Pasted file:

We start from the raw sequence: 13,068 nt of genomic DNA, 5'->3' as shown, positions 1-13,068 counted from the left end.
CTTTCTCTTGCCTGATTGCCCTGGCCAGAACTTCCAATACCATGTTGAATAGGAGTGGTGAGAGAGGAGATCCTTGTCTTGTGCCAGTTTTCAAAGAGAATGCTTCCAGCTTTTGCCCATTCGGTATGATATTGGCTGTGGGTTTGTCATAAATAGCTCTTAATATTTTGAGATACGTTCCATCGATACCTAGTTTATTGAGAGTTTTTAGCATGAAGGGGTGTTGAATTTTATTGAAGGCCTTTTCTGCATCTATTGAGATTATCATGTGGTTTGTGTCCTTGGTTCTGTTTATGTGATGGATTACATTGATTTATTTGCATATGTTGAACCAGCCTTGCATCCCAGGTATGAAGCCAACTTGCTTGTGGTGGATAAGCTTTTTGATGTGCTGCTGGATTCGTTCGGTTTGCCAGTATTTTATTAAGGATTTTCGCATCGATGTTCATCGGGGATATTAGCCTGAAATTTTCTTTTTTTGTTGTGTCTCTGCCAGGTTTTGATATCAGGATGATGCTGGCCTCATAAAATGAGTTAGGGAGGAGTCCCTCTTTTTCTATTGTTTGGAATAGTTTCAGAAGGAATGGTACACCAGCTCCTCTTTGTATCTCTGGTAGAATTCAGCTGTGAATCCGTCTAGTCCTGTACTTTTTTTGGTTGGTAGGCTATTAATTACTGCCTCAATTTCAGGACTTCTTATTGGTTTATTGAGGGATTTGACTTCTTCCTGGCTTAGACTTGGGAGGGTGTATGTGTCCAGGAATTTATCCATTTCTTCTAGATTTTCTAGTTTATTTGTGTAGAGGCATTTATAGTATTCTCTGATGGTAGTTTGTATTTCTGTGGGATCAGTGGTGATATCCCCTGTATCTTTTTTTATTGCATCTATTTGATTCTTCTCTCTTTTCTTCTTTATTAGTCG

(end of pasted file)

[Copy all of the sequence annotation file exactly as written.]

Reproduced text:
We start from the raw sequence: 13,068 nt of genomic DNA, 5'->3' as shown, positions 1-13,068 counted from the left end.
CTTTCTCTTGCCTGATTGCCCTGGCCAGAACTTCCAATACCATGTTGAATAGGAGTGGTGAGAGAGGAGATCCTTGTCTTGTGCCAGTTTTCAAAGAGAATGCTTCCAGCTTTTGCCCATTCGGTATGATATTGGCTGTGGGTTTGTCATAAATAGCTCTTAATATTTTGAGATACGTTCCATCGATACCTAGTTTATTGAGAGTTTTTAGCATGAAGGGGTGTTGAATTTTATTGAAGGCCTTTTCTGCATCTATTGAGATTATCATGTGGTTTGTGTCCTTGGTTCTGTTTATGTGATGGATTACATTGATTTATTTGCATATGTTGAACCAGCCTTGCATCCCAGGTATGAAGCCAACTTGCTTGTGGTGGATAAGCTTTTTGATGTGCTGCTGGATTCGTTCGGTTTGCCAGTATTTTATTAAGGATTTTCGCATCGATGTTCATCGGGGATATTAGCCTGAAATTTTCTTTTTTTGTTGTGTCTCTGCCAGGTTTTGATATCAGGATGATGCTGGCCTCATAAAATGAGTTAGGGAGGAGTCCCTCTTTTTCTATTGTTTGGAATAGTTTCAGAAGGAATGGTACACCAGCTCCTCTTTGTATCTCTGGTAGAATTCAGCTGTGAATCCGTCTAGTCCTGTACTTTTTTTGGTTGGTAGGCTATTAATTACTGCCTCAATTTCAGGACTTCTTATTGGTTTATTGAGGGATTTGACTTCTTCCTGGCTTAGACTTGGGAGGGTGTATGTGTCCAGGAATTTATCCATTTCTTCTAGATTTTCTAGTTTATTTGTGTAGAGGCATTTATAGTATTCTCTGATGGTAGTTTGTATTTCTGTGGGATCAGTGGTGATATCCCCTGTATCTTTTTTTATTGCATCTATTTGATTCTTCTCTCTTTTCTTCTTTATTAGTCG